Vulnerability to ocean acidification is affected by three major factors: 1) Exposure, 2) Sensitivity, and 3) Adaptive Capacity.
These factors are discussed in the next sections, but the important thing to note here is their relationship to vulnerability.
Vulnerability increases when exposure & sensitivity increase:
↑ Hazard = ↑ Vulnerability
Vulnerability decreases when adaptive capacity increases:
↑ Actions = ↓ Vulnerability
The spatiotemporal interaction of ocean acidification and bivalves.
Exposure refers to the magnitude, frequency, and intensity of impacts from both global OA and local amplifying factors that contribute to coastal acidification.
The picture above is a micrograph of Pacific oyster larvae raised under normal conditions (left) and acidified water (right). Source: Waldbusser, et al. 2013
Interannual patterns of ocean acidification extremes harmful to shellfish are often observed in the spring and fall when seasonal upwelling brings high-CO2 water up to the coastal shelf from deep ocean currents.
As the ocean continues to absorb more CO2 from the atmosphere over time, the number of months per year when ocean acidification extremes harmful to shellfish
Sensitivity refers to the likelihood of feeling harmful consequences resulting from ocean acidification.
A vast network of people rely on oysters and mussels for their livelihoods, including: indigenous tribes, hatcheries, growers, harvesters, wholesalers, processors, distributors, and retailers.
Seed availability is key for hatcheries and harvesters to sustain future yields of shellfish. The "seed crisis" of the mid-to-late 2000's showed how seed shortages due to ocean acidification could create rippling consequences down the entire network of shellfish stakeholders.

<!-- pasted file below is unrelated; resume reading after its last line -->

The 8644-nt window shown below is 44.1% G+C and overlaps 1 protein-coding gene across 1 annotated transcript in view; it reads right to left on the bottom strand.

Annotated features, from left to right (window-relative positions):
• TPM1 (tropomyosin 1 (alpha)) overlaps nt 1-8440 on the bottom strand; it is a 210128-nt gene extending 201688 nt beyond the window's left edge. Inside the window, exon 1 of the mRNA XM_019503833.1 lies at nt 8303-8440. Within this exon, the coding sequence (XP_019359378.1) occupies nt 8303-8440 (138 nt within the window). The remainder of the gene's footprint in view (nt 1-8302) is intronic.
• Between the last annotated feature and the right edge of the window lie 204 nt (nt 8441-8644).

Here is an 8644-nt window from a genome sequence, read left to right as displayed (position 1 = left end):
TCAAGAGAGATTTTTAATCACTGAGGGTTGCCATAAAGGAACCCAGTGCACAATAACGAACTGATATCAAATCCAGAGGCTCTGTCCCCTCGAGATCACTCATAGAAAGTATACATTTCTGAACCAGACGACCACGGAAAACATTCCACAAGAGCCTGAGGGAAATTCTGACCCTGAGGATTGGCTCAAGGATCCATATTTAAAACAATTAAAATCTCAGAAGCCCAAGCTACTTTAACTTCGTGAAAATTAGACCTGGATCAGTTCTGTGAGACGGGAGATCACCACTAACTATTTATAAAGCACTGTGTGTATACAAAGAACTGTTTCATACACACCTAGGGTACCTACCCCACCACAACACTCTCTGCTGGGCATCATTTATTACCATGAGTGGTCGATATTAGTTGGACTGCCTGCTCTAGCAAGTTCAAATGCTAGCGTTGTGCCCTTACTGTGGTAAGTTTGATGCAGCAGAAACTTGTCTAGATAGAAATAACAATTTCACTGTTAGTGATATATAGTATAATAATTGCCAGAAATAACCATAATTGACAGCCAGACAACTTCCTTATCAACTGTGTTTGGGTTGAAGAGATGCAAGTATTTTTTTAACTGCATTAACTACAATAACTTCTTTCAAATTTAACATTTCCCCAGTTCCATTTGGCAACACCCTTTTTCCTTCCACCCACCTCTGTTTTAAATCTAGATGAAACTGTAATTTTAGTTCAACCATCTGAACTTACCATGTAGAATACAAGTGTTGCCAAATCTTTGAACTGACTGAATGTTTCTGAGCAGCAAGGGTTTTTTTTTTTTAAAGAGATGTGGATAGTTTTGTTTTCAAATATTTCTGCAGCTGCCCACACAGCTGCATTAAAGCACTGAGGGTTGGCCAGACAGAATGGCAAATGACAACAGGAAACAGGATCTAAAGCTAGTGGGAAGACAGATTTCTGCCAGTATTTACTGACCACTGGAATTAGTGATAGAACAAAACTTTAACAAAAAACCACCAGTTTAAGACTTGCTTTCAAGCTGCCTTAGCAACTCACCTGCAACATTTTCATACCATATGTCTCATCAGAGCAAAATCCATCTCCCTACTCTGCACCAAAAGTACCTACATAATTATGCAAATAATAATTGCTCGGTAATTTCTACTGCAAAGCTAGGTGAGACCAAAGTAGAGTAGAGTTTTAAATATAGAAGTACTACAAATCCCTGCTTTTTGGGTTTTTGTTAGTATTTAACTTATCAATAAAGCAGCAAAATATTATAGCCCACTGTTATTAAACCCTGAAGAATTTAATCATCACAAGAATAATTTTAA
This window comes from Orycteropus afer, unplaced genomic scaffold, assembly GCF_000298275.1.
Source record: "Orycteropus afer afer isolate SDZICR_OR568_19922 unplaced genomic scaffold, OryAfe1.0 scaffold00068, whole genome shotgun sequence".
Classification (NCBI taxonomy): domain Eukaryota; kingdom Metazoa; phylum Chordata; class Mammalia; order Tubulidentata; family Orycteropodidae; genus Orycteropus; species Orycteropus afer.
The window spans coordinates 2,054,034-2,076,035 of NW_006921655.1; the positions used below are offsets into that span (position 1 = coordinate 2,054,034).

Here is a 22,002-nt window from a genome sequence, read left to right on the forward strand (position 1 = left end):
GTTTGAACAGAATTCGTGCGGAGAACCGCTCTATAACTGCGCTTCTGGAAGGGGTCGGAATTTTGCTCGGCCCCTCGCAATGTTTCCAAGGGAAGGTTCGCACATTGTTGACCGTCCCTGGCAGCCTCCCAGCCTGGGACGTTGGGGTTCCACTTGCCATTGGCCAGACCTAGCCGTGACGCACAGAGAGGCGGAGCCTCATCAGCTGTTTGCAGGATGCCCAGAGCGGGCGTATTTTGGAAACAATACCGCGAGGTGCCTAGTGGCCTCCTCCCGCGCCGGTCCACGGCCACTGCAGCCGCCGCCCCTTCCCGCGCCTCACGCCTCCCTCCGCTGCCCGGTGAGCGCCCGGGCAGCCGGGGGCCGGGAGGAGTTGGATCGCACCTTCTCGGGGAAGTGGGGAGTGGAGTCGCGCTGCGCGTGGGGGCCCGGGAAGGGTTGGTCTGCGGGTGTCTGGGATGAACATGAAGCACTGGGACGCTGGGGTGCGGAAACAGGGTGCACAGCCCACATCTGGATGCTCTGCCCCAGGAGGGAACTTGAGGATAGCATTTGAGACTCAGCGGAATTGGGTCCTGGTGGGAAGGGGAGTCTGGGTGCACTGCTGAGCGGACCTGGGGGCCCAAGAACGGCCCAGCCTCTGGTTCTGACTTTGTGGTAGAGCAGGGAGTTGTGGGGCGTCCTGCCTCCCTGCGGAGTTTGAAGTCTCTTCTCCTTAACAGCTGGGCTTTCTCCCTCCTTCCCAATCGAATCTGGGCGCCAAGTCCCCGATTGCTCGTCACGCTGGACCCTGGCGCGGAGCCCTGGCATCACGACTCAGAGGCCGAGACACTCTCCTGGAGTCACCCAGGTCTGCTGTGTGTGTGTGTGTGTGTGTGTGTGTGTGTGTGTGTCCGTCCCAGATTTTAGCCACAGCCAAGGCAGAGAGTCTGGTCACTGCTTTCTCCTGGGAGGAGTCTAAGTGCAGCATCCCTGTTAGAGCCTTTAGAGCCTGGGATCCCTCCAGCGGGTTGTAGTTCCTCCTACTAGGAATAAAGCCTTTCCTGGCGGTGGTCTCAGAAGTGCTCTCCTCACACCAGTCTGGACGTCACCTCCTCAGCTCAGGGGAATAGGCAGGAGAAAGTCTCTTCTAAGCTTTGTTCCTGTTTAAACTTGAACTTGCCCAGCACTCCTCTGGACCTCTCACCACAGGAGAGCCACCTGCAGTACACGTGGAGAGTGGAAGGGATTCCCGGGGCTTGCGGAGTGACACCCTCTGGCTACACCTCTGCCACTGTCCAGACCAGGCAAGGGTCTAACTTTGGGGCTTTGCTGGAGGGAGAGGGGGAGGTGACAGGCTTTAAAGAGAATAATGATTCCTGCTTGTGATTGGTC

Adaptive capacity is the ability to marshall knowledge, tools, resources, and networks to avoid or reduce harmful consequences resulting from a hazard.
Pumps are used to draw water from estuaries into shellfish hatcheries. To avoid pumping in acidified water, many hatcheries now buffer incoming water to ideal conditions for larvae growth in near real-time. This adaptation has allowed some hatcheries like Whiskey Creek to both rebound from adverse consequences from the seed crisis and improve their production compared to pre-crisis levels.
New monitoring systems for measuring water chemistry were developed through a partnership between Whiskey Creek and Oregon State University. The Burke-o-Lator (pictured above) measures seawater carbon dioxide (CO2) within bubbles, giving off an appearance similar to a coffee percolator.
Clusters of differential vulnerability to ocean acidification can be identified by combining watershed-level factors related to exposure, sensitivity, and adaptive capacity of shellfish stakeholders.
The factors shown above were entered into an attribute-based clustering algorithm in QGIS to produce this regional map of vulnerability to ocean acidification.
Low vulnerability watersheds are those with low exposure & sensitivity and high adaptive capacity (↓ Hazard, ↑ Actions).
Medium vulnerability watersheds are those with either: a) low exposure & sensitivity and low adaptive capacity (↓ Hazard, ↓ Actions), or b) high exposure & sensitivity and high adaptive capacity (↑ Hazard, ↑ Actions).
High vulnerability watersheds are those with high exposure & sensitivity and low adaptive capacity (↑ Hazard, ↓ Actions).